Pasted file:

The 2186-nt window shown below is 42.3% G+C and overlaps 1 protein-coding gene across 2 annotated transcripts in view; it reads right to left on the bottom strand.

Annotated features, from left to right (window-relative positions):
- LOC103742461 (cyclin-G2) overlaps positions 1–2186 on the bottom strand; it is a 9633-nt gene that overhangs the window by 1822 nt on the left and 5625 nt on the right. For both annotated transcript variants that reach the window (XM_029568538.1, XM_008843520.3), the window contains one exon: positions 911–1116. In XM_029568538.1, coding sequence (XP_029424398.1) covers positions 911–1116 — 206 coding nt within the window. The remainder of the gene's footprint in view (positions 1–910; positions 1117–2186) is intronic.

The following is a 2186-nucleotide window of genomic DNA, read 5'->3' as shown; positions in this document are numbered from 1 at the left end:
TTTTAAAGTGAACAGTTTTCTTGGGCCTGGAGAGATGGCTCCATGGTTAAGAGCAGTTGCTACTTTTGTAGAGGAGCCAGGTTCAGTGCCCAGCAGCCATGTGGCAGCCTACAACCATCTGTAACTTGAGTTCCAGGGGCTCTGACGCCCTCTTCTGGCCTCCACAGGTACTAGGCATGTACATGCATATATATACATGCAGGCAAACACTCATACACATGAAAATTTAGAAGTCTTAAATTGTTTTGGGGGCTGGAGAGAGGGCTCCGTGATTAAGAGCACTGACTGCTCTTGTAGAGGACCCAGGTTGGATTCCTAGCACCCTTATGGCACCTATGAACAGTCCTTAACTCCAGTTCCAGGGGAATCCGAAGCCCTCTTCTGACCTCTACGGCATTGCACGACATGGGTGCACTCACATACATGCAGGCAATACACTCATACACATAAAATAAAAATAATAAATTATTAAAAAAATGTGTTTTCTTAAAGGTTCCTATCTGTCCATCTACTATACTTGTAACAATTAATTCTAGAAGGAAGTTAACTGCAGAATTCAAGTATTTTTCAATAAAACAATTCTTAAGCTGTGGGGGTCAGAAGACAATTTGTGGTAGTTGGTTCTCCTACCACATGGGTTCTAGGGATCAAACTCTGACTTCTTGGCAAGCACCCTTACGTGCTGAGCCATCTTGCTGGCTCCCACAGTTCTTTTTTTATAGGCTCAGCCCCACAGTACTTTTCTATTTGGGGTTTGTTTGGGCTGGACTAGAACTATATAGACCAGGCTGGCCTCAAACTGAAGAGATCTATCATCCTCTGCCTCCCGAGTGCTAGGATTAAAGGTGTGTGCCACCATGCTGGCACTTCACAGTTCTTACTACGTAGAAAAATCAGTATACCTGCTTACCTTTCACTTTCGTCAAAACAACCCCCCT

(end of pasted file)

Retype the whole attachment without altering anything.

The 2186-nt window shown below is 42.3% G+C and overlaps 1 protein-coding gene across 2 annotated transcripts in view; it reads right to left on the bottom strand.

Annotated features, from left to right (window-relative positions):
- LOC103742461 (cyclin-G2) overlaps positions 1–2186 on the bottom strand; it is a 9633-nt gene that overhangs the window by 1822 nt on the left and 5625 nt on the right. For both annotated transcript variants that reach the window (XM_029568538.1, XM_008843520.3), the window contains one exon: positions 911–1116. In XM_029568538.1, coding sequence (XP_029424398.1) covers positions 911–1116 — 206 coding nt within the window. The remainder of the gene's footprint in view (positions 1–910; positions 1117–2186) is intronic.

The following is a 2186-nucleotide window of genomic DNA, read 5'->3' as shown; positions in this document are numbered from 1 at the left end:
TTTTAAAGTGAACAGTTTTCTTGGGCCTGGAGAGATGGCTCCATGGTTAAGAGCAGTTGCTACTTTTGTAGAGGAGCCAGGTTCAGTGCCCAGCAGCCATGTGGCAGCCTACAACCATCTGTAACTTGAGTTCCAGGGGCTCTGACGCCCTCTTCTGGCCTCCACAGGTACTAGGCATGTACATGCATATATATACATGCAGGCAAACACTCATACACATGAAAATTTAGAAGTCTTAAATTGTTTTGGGGGCTGGAGAGAGGGCTCCGTGATTAAGAGCACTGACTGCTCTTGTAGAGGACCCAGGTTGGATTCCTAGCACCCTTATGGCACCTATGAACAGTCCTTAACTCCAGTTCCAGGGGAATCCGAAGCCCTCTTCTGACCTCTACGGCATTGCACGACATGGGTGCACTCACATACATGCAGGCAATACACTCATACACATAAAATAAAAATAATAAATTATTAAAAAAATGTGTTTTCTTAAAGGTTCCTATCTGTCCATCTACTATACTTGTAACAATTAATTCTAGAAGGAAGTTAACTGCAGAATTCAAGTATTTTTCAATAAAACAATTCTTAAGCTGTGGGGGTCAGAAGACAATTTGTGGTAGTTGGTTCTCCTACCACATGGGTTCTAGGGATCAAACTCTGACTTCTTGGCAAGCACCCTTACGTGCTGAGCCATCTTGCTGGCTCCCACAGTTCTTTTTTTATAGGCTCAGCCCCACAGTACTTTTCTATTTGGGGTTTGTTTGGGCTGGACTAGAACTATATAGACCAGGCTGGCCTCAAACTGAAGAGATCTATCATCCTCTGCCTCCCGAGTGCTAGGATTAAAGGTGTGTGCCACCATGCTGGCACTTCACAGTTCTTACTACGTAGAAAAATCAGTATACCTGCTTACCTTTCACTTTCGTCAAAACAACCCCCCT